Doesn’t this really frustrate you?

No. I wanted my readers to admire such strange wonders and appreciate the beings that break the rules. When we try to understand living creatures, we are constantly surprised by them. I believe that this is also one of the essential features of life.

You also encountered ‘breaking the rules’ when you decided to look at various ways of metabolism, that is, a process considered one of the determinants of life. This led you to the land of an animal that I am terrified of: the snake.

The metabolism of snakes is a real marvel of nature. Especially in boa constrictors, which eat very large prey whole and digest them in a couple of days, and can then go weeks without eating anything. Snakes are vertebrates, just like us, but they can do things that we could never do. If you wanted to treat yourself to the equivalent of a boa constrictor meal, you would have to eat a whole sheep at once – from head to tail. Snakes can feed in this way because they are adapted to it. As soon as an animal is in the mouth of the snake, its physiology starts to change rapidly. Its intestines double in size; the intestinal walls double in thickness.

Double? How is that possible?

Yes, the intestinal walls thicken to digest the eaten animal as quickly as possible. The heart also gets twice as big, the liver grows. This involves a huge expenditure of energy. If you film a digesting snake with a thermal imaging camera, you will see that it gives off a lot of heat. It then has the same metabolic rate as a galloping horse and maintains it for two or three days. And then, amazingly, all that’s left from its prey is a little bit of hair that comes out the other end; soon after, the snake’s heart shrinks again, as does the liver and intestines. Everything goes back to normal. Scientists are trying to understand this process. They wonder what genes need to be activated so that these physiological changes can be made safely, especially after each meal. Who knows, maybe at the same time we will discover something that will be applicable in medicine? It is true that the human being and the snake are very different from each other when it comes to how we eat a meal, and the human heart cannot grow twice as big – except because of cancer – but we have that underlying similar biology.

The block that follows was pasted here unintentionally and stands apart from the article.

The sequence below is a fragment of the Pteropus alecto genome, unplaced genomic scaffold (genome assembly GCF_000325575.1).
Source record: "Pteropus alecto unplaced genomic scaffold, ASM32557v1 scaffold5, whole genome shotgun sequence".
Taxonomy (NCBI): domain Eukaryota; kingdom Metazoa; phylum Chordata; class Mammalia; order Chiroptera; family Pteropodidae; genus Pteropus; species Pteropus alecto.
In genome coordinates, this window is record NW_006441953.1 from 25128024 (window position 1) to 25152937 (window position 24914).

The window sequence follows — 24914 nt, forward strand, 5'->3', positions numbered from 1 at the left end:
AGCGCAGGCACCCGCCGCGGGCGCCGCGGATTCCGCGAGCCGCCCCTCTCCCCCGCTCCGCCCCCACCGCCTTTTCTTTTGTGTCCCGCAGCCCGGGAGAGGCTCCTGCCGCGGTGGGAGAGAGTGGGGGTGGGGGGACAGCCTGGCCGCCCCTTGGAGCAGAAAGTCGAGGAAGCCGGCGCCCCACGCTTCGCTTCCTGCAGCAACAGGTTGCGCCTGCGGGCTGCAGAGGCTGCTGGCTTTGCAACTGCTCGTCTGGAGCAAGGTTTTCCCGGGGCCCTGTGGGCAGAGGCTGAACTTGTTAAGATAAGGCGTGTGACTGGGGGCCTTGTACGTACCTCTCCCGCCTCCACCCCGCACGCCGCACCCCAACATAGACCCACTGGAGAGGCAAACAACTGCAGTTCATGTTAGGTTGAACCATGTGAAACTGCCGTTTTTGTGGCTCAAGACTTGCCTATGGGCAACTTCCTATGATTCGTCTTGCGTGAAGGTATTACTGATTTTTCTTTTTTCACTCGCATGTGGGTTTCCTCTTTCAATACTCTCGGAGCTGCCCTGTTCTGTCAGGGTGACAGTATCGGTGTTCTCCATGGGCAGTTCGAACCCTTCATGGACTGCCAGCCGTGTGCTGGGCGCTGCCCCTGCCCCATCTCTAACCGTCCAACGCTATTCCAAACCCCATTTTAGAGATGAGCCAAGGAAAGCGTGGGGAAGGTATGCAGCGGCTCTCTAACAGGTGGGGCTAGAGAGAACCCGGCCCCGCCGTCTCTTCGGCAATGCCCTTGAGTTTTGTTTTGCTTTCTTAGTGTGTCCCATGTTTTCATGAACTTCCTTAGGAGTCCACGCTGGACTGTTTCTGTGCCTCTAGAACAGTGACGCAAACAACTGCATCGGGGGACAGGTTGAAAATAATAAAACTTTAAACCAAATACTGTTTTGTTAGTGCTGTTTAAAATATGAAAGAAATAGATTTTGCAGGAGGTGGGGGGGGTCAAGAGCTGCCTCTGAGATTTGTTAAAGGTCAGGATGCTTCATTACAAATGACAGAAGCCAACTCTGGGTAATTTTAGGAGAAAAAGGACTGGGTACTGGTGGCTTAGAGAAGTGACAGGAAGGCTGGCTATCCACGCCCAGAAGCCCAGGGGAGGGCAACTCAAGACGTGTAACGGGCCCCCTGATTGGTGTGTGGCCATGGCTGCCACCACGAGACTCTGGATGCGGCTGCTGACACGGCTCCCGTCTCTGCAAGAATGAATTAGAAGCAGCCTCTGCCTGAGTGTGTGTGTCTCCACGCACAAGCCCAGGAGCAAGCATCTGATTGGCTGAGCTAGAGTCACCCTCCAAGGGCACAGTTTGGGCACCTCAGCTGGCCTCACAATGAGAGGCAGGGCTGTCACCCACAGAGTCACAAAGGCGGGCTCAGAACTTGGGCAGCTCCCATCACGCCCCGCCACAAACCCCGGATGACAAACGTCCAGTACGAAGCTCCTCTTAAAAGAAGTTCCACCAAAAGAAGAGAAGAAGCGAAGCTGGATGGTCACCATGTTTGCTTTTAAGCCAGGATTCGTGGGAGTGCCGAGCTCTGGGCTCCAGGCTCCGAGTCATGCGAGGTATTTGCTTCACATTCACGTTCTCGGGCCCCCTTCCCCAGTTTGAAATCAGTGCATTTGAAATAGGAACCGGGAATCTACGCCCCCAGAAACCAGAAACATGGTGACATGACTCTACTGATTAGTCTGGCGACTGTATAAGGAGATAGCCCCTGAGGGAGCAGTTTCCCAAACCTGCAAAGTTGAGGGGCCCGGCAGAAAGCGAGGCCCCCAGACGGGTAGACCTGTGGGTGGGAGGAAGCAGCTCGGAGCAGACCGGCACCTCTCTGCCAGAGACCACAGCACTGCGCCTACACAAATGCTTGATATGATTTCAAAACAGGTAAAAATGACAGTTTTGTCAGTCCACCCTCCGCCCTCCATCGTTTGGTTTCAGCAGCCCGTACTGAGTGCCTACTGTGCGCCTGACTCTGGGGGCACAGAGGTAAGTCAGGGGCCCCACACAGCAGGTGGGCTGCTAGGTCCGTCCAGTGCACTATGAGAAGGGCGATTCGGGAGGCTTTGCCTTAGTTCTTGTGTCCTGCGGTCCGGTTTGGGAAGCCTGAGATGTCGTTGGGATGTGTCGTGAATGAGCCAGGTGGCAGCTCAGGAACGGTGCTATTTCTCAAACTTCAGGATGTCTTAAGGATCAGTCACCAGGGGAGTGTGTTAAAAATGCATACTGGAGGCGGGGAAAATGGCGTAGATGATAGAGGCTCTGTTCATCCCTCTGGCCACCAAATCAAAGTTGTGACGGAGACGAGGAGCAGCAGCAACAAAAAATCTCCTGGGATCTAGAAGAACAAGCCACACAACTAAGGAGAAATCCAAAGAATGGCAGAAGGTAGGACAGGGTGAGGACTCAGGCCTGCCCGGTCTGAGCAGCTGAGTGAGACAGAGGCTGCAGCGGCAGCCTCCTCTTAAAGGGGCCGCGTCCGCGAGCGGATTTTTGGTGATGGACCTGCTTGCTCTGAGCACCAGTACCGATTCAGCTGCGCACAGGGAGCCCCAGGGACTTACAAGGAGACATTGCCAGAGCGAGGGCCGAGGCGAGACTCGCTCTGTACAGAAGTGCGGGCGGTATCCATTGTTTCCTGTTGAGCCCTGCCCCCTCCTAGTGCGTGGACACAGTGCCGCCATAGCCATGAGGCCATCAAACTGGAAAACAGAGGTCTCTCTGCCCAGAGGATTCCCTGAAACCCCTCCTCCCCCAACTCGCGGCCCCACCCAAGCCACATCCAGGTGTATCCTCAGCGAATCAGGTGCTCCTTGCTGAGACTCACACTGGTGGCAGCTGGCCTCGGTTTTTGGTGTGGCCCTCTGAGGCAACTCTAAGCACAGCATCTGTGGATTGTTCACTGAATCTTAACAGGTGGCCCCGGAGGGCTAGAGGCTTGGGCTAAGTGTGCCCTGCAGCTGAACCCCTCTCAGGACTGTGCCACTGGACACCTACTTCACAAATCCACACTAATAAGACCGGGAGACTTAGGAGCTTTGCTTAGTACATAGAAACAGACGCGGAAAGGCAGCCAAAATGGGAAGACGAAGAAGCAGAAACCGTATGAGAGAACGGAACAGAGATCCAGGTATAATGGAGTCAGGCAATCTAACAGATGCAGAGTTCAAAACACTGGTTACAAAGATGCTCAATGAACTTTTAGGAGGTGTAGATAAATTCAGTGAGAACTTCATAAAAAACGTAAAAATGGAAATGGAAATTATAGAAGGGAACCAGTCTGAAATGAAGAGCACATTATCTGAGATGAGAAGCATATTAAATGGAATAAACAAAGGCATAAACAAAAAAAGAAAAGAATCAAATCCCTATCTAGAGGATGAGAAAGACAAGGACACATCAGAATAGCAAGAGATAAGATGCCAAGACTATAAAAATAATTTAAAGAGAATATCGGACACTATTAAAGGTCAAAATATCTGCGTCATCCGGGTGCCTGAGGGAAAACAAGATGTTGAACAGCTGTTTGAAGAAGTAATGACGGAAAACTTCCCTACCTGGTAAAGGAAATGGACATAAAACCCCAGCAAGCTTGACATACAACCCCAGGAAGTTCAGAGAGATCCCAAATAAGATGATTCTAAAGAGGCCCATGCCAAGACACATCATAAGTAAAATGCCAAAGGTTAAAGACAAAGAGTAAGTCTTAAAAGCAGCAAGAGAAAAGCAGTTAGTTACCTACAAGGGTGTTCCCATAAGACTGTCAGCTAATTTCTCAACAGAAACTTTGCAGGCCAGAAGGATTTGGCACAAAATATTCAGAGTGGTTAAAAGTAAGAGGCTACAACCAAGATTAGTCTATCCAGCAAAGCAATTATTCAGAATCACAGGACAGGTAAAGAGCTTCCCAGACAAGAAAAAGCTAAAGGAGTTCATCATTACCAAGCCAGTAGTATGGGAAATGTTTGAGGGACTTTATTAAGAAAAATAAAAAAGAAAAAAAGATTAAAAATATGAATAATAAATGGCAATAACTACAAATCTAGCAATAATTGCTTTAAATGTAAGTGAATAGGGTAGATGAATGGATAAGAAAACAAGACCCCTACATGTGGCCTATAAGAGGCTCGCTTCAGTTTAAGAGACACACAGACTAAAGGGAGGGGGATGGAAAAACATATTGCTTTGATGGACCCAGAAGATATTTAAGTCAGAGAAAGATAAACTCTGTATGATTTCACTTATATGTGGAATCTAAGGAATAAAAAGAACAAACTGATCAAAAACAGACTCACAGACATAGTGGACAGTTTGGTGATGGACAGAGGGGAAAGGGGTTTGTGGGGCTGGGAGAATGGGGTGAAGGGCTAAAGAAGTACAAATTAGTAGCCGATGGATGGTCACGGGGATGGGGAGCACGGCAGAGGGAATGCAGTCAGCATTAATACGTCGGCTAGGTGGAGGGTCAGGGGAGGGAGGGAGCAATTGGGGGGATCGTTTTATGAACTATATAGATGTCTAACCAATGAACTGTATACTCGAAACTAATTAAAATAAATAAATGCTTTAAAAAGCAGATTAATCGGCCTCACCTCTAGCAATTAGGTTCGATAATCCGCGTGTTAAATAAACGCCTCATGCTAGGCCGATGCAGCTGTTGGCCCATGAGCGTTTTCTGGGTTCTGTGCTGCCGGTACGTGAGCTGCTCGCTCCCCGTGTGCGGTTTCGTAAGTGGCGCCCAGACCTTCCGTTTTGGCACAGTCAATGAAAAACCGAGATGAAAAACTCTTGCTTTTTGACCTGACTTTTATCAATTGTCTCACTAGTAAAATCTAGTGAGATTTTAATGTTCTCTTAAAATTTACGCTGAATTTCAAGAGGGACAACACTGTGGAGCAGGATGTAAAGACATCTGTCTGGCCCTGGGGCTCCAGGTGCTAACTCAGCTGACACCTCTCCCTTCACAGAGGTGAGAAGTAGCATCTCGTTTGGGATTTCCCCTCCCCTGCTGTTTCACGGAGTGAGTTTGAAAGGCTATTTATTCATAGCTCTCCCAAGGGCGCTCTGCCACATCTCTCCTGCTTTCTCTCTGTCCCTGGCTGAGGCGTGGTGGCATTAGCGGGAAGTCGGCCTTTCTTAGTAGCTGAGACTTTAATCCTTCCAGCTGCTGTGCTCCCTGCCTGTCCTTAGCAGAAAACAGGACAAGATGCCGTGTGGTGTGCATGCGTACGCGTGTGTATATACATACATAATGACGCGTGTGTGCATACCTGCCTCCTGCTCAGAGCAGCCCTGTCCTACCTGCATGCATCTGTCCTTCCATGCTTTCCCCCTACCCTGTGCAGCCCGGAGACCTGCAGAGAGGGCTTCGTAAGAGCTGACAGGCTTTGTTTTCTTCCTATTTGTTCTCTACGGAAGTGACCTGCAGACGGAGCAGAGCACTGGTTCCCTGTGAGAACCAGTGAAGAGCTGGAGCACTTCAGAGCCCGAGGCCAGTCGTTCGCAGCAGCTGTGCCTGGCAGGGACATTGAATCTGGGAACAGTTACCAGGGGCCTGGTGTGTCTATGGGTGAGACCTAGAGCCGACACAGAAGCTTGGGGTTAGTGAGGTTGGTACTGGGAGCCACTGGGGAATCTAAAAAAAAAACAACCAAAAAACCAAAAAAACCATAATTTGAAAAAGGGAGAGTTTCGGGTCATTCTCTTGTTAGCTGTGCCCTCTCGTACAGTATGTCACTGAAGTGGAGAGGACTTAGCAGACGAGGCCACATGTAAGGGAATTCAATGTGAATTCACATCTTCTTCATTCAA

On the one hand, life on Earth is incredibly diverse, and on the other hand, we all descend from the last universal common ancestor that inhabited our planet some 3.5 billion years ago. Therefore maybe, as some scientists say, the research sample of organisms and cells that we have at our disposal is too limited, which makes us unable to find an answer to the question of what life is. It is possible that if we encountered it on another planet, we would not recognize it at all.

The study of the universe is certainly important. The Perseverance Rover on Mars is currently looking for life forms similar to those that exist on Earth. It’s understandable that NASA has chosen this approach. But maybe a life has developed there that we can’t yet notice.

Some scientists say that we should think about life more broadly, so that we don’t get stuck on the details. Perhaps we should focus, for example, on the search for complex molecules. Molecules found on Earth, which were formed without the help of biology, are quite simple. Their synthesis usually requires a few (or at most, a dozen or so) steps. In contrast, biomolecules, such as DNA or large complex proteins, turn out to be extremely complicated. If we discover their presence on other planets, we will be able to conclude that there is probably life there, because there’s nothing else that we know of that can synthesize molecules that big.